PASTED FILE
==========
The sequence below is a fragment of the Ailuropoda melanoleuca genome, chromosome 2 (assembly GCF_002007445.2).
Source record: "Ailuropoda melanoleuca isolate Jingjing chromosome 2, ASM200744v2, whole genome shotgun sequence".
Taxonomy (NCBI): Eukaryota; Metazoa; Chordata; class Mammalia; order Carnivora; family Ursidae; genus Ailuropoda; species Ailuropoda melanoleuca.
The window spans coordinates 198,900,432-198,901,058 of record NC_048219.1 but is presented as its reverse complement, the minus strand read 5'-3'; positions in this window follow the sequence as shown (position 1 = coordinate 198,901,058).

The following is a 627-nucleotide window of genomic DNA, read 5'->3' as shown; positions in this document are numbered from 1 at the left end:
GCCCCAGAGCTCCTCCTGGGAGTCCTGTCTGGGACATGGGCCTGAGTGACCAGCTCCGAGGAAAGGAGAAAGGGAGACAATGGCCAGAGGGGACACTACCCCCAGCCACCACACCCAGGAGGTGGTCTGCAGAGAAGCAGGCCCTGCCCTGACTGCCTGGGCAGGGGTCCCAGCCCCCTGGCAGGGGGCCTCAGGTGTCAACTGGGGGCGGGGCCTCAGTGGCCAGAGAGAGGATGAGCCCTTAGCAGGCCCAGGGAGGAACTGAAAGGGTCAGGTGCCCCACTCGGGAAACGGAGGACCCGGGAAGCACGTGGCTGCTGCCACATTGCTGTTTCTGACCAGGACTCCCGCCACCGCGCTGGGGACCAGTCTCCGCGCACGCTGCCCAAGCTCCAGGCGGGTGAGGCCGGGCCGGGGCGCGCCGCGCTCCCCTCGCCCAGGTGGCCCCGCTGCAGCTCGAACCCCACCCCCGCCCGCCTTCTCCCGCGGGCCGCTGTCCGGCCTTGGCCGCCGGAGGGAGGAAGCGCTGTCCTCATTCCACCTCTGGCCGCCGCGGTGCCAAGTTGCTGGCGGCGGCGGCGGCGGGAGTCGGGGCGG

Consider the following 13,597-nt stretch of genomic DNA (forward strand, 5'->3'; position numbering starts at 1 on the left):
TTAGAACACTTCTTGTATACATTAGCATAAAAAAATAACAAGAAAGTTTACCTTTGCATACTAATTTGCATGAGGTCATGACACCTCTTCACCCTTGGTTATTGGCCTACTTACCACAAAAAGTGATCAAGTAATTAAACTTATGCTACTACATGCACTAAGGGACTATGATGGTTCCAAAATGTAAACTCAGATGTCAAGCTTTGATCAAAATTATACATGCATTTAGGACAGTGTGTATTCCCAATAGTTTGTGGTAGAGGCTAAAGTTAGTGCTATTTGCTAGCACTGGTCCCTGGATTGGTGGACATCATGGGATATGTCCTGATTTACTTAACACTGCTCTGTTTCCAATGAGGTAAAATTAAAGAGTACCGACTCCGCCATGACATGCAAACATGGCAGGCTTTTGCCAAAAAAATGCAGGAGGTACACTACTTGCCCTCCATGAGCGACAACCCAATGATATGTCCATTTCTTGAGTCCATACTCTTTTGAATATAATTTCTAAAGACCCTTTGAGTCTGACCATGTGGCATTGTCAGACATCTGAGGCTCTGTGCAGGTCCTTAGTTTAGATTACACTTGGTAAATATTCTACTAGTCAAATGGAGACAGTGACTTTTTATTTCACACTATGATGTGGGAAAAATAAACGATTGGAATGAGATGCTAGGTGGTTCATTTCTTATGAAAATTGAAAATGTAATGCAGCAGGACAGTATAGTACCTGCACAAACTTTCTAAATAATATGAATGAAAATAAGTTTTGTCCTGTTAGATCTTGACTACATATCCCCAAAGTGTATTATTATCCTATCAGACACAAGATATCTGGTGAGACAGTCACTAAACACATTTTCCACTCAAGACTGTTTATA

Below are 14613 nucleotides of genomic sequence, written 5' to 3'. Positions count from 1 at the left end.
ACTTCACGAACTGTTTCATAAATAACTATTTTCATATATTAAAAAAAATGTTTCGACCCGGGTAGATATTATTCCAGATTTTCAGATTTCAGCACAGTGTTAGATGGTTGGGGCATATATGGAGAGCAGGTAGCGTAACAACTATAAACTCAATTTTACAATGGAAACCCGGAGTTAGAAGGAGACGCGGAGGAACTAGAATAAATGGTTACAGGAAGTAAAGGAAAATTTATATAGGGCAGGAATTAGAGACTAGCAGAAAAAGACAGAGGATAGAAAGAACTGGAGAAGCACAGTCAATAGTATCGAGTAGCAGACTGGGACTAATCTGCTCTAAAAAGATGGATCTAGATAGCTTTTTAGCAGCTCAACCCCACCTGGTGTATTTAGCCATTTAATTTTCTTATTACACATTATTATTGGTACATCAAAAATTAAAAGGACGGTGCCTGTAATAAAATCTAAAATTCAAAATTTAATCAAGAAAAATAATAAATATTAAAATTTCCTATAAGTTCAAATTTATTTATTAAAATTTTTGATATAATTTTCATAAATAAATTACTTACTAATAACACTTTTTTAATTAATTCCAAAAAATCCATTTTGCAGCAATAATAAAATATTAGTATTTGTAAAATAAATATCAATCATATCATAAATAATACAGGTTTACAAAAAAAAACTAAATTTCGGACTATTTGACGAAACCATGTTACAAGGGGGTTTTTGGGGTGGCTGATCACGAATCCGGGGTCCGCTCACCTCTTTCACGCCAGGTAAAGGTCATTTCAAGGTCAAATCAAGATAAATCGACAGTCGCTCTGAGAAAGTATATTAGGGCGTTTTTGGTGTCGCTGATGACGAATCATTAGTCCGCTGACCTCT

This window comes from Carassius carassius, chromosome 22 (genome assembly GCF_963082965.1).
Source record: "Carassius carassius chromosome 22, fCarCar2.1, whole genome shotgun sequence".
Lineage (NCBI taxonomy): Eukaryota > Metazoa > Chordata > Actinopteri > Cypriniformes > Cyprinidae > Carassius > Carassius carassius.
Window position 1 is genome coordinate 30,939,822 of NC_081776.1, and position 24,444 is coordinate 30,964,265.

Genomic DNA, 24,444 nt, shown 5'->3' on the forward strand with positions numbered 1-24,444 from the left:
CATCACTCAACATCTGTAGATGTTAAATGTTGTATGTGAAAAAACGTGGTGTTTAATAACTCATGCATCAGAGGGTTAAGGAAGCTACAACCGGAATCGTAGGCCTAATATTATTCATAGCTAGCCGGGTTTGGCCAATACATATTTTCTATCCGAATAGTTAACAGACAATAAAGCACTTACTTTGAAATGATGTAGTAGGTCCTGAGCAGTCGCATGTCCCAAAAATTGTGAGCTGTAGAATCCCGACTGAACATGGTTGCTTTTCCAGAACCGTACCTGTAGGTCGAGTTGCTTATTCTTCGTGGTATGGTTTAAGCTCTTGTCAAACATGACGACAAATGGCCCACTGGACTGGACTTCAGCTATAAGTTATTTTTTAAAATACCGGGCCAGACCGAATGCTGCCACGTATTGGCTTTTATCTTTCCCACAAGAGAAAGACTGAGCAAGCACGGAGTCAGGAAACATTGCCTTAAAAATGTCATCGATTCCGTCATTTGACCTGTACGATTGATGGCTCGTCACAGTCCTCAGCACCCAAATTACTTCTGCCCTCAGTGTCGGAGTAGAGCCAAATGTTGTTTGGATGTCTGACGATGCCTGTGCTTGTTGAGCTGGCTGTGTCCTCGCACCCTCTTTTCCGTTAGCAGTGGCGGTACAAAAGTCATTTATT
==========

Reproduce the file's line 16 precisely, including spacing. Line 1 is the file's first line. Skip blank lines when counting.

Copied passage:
CATCACTCAACATCTGTAGATGTTAAATGTTGTATGTGAAAAAACGTGGTGTTTAATAACTCATGCATCAGAGGGTTAAGGAAGCTACAACCGGAATCGTAGGCCTAATATTATTCATAGCTAGCCGGGTTTGGCCAATACATATTTTCTATCCGAATAGTTAACAGACAATAAAGCACTTACTTTGAAATGATGTAGTAGGTCCTGAGCAGTCGCATGTCCCAAAAATTGTGAGCTGTAGAATCCCGACTGAACATGGTTGCTTTTCCAGAACCGTACCTGTAGGTCGAGTTGCTTATTCTTCGTGGTATGGTTTAAGCTCTTGTCAAACATGACGACAAATGGCCCACTGGACTGGACTTCAGCTATAAGTTATTTTTTAAAATACCGGGCCAGACCGAATGCTGCCACGTATTGGCTTTTATCTTTCCCACAAGAGAAAGACTGAGCAAGCACGGAGTCAGGAAACATTGCCTTAAAAATGTCATCGATTCCGTCATTTGACCTGTACGATTGATGGCTCGTCACAGTCCTCAGCACCCAAATTACTTCTGCCCTCAGTGTCGGAGTAGAGCCAAATGTTGTTTGGATGTCTGACGATGCCTGTGCTTGTTGAGCTGGCTGTGTCCTCGCACCCTCTTTTCCGTTAGCAGTGGCGGTACAAAAGTCATTTATT